What’s it about
A year after one of their identical twin daughters, Lydia, dies in an accident, Angus and Sarah Moorcraft move to the tiny Scottish island Angus inherited from his grandmother, hoping to put together the pieces of their shattered lives.
But when their surviving daughter, Kirstie, claims they have mistaken her identity – that she, in fact, is Lydia – their world comes crashing down once again.
As winter encroaches, Angus is forced to travel away from the island for work, Sarah is feeling isolated, and Kirstie (or is it Lydia?) is growing more disturbed. When a violent storm leaves Sarah and her daughter stranded, Sarah finds herself tortured by the past – what really happened on that fateful day one of her daughters died?
This was our book club read for February and a book that was already on my book shelf thanks to a fortunate win via Twitter.
Told from Sarah’s perspective in the first person, and her husband Angus’s in the third we meet them about a year or so after they’ve lost one of their twins. On the face of it, they’re getting on with everyday life, just about functioning it seems for the sake of their surviving daughter. The signs are there though, that one of them, or even both are on the very edges of depression and/or extreme grief, as I expect you would be after losing a child and then being faced with this, almost incomprehensible dilemma. It soon becomes apparent that things are not quite as they should be and that there are significant secrets and lies lurking in this family.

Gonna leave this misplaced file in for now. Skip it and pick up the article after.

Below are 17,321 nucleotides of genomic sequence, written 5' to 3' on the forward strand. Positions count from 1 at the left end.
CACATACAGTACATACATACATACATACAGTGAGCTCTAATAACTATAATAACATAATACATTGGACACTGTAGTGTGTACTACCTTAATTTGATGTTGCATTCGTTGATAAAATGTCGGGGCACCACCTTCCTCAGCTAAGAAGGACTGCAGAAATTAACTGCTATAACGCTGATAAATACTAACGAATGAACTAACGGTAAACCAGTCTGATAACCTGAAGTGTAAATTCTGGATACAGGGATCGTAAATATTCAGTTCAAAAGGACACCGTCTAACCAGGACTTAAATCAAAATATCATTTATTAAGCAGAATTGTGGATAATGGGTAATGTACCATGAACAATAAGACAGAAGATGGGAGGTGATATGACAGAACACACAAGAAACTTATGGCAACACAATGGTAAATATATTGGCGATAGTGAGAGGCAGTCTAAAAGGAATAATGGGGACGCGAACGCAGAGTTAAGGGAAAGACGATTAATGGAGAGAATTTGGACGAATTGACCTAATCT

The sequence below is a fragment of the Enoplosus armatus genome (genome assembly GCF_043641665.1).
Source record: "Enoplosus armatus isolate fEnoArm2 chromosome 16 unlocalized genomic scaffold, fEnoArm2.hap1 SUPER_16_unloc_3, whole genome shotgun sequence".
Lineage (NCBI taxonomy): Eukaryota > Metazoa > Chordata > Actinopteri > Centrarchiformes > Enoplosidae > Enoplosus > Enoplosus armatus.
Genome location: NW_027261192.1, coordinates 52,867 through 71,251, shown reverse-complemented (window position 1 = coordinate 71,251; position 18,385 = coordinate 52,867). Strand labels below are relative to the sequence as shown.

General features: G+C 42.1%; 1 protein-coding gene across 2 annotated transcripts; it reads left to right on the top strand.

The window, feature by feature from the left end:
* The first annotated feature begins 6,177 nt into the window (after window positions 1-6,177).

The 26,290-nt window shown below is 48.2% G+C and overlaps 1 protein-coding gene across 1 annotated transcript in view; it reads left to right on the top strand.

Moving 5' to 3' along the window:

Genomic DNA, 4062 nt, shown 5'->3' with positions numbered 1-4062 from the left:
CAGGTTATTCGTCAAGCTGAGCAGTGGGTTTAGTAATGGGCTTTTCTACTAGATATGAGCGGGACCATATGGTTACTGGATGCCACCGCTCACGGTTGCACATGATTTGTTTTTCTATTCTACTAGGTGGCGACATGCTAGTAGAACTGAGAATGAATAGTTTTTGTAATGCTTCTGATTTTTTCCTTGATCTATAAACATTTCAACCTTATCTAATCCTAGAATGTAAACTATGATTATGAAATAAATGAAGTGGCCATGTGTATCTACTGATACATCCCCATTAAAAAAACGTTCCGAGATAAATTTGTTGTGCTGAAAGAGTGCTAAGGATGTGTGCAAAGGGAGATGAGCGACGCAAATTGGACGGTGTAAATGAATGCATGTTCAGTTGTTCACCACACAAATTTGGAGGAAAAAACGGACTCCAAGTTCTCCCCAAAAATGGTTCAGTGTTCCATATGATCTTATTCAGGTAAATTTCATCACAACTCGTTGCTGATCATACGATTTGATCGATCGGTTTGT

A couple of bloggers commented on my Wednesday post about the location and the whole escaping to an isolated island for therapeutic and healing purposes. Their thoughts:
Claire at Art & Soul:
“why, after a serious traumatic event, do characters so often move to an incredibly remote location where “bad stuff” is bound to happen?! It’s like they go, “Oh, I’m probably suffering from PTSD and likely to go crazy at any moment, so let’s move to the edges of civilization. I know, that dark, gloomy, isle would be good. The one with the marsh and unending storms where we’ll get cut off from the mainland regularly when the ferry can’t make the crossing. And there’ll be no phone signal. Perfect. Just the place to feel better.”
Donna at Chocolate n Waffles:
As Claire remarked, I wonder about the widespread need to get away from everything after a traumatic event. I know I’d be more reassured cooped up at home, in town, with the hustle and bustle of life around, but eh, I’m a coward anyway so I’d never choose a remote place prone to storms and power failures!
I didn’t actually think about this until I read these comments but then towards the end it became more apparent and then I started to question it for myself. However, the setting is a huge influence in this novel, as is the turbulent weather, which may not have worked quite as well if they had remained in London. The description of the mud flats, and the difficulty in crossing them to reach the mainland reminded me of The Woman in Black and the carriage that gets stuck in the marshes; quite haunting. The author has included old black and white photos of the house and the island which does add to the atmosphere of the book as they’re quite bleak!
I constantly questioned which twin had survived but also how it wasn’t possible that they couldn’t, for sure, tell which twin had died. The reasons are all addressed but I still had this little niggle in the back of my mind which kept saying there must be something…I’m not generally a fan of the term ‘page-turner’ but this book does engage you sufficiently that you are wanting to turn the pages that little bit faster and read just one more chapter.
Our book club general consensus was that it’s a gripping yarn; not without some unbelievable and questionable actions, but still worth the read!
Connect with the author SK Tremayne (aka Thom Knox) via Twitter